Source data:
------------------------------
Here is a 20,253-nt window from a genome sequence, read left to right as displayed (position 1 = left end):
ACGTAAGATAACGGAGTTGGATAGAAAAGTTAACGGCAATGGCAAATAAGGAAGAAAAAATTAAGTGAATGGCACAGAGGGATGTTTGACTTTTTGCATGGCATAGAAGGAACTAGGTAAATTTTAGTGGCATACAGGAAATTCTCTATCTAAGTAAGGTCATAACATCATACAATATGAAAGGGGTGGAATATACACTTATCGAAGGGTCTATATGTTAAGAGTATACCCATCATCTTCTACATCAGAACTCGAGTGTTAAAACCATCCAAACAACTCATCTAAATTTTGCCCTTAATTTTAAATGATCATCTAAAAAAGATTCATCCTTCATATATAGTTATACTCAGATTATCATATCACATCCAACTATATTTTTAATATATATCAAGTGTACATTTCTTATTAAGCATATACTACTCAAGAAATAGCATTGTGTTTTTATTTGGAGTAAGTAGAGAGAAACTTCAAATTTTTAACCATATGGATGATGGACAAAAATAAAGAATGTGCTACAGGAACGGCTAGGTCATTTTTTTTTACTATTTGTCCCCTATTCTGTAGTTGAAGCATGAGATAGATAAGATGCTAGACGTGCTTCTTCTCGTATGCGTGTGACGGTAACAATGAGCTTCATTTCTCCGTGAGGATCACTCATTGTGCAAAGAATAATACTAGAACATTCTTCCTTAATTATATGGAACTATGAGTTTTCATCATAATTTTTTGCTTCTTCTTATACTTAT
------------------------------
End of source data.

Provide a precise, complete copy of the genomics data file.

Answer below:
Here is a 20,253-nt window from a genome sequence, read left to right as displayed (position 1 = left end):
ACGTAAGATAACGGAGTTGGATAGAAAAGTTAACGGCAATGGCAAATAAGGAAGAAAAAATTAAGTGAATGGCACAGAGGGATGTTTGACTTTTTGCATGGCATAGAAGGAACTAGGTAAATTTTAGTGGCATACAGGAAATTCTCTATCTAAGTAAGGTCATAACATCATACAATATGAAAGGGGTGGAATATACACTTATCGAAGGGTCTATATGTTAAGAGTATACCCATCATCTTCTACATCAGAACTCGAGTGTTAAAACCATCCAAACAACTCATCTAAATTTTGCCCTTAATTTTAAATGATCATCTAAAAAAGATTCATCCTTCATATATAGTTATACTCAGATTATCATATCACATCCAACTATATTTTTAATATATATCAAGTGTACATTTCTTATTAAGCATATACTACTCAAGAAATAGCATTGTGTTTTTATTTGGAGTAAGTAGAGAGAAACTTCAAATTTTTAACCATATGGATGATGGACAAAAATAAAGAATGTGCTACAGGAACGGCTAGGTCATTTTTTTTTACTATTTGTCCCCTATTCTGTAGTTGAAGCATGAGATAGATAAGATGCTAGACGTGCTTCTTCTCGTATGCGTGTGACGGTAACAATGAGCTTCATTTCTCCGTGAGGATCACTCATTGTGCAAAGAATAATACTAGAACATTCTTCCTTAATTATATGGAACTATGAGTTTTCATCATAATTTTTTGCTTCTTCTTATACTTAT